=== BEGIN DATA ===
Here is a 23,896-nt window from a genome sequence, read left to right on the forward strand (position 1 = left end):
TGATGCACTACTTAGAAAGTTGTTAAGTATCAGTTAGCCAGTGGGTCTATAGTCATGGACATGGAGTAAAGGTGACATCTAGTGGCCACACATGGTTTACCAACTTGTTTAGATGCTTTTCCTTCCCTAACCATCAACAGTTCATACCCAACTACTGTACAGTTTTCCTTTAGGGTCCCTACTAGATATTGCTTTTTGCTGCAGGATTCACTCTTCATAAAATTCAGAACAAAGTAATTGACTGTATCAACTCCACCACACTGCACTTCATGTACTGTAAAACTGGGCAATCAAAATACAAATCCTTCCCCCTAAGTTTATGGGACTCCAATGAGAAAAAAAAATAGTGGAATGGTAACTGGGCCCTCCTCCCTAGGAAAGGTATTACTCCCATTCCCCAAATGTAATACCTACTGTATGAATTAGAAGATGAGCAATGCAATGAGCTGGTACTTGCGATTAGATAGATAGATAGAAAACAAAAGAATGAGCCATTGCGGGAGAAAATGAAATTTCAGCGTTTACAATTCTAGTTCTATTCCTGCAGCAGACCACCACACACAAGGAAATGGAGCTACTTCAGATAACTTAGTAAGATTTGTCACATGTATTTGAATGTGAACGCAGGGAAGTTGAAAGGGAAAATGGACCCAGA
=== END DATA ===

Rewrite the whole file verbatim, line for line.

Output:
Here is a 23,896-nt window from a genome sequence, read left to right on the forward strand (position 1 = left end):
TGATGCACTACTTAGAAAGTTGTTAAGTATCAGTTAGCCAGTGGGTCTATAGTCATGGACATGGAGTAAAGGTGACATCTAGTGGCCACACATGGTTTACCAACTTGTTTAGATGCTTTTCCTTCCCTAACCATCAACAGTTCATACCCAACTACTGTACAGTTTTCCTTTAGGGTCCCTACTAGATATTGCTTTTTGCTGCAGGATTCACTCTTCATAAAATTCAGAACAAAGTAATTGACTGTATCAACTCCACCACACTGCACTTCATGTACTGTAAAACTGGGCAATCAAAATACAAATCCTTCCCCCTAAGTTTATGGGACTCCAATGAGAAAAAAAAATAGTGGAATGGTAACTGGGCCCTCCTCCCTAGGAAAGGTATTACTCCCATTCCCCAAATGTAATACCTACTGTATGAATTAGAAGATGAGCAATGCAATGAGCTGGTACTTGCGATTAGATAGATAGATAGAAAACAAAAGAATGAGCCATTGCGGGAGAAAATGAAATTTCAGCGTTTACAATTCTAGTTCTATTCCTGCAGCAGACCACCACACACAAGGAAATGGAGCTACTTCAGATAACTTAGTAAGATTTGTCACATGTATTTGAATGTGAACGCAGGGAAGTTGAAAGGGAAAATGGACCCAGA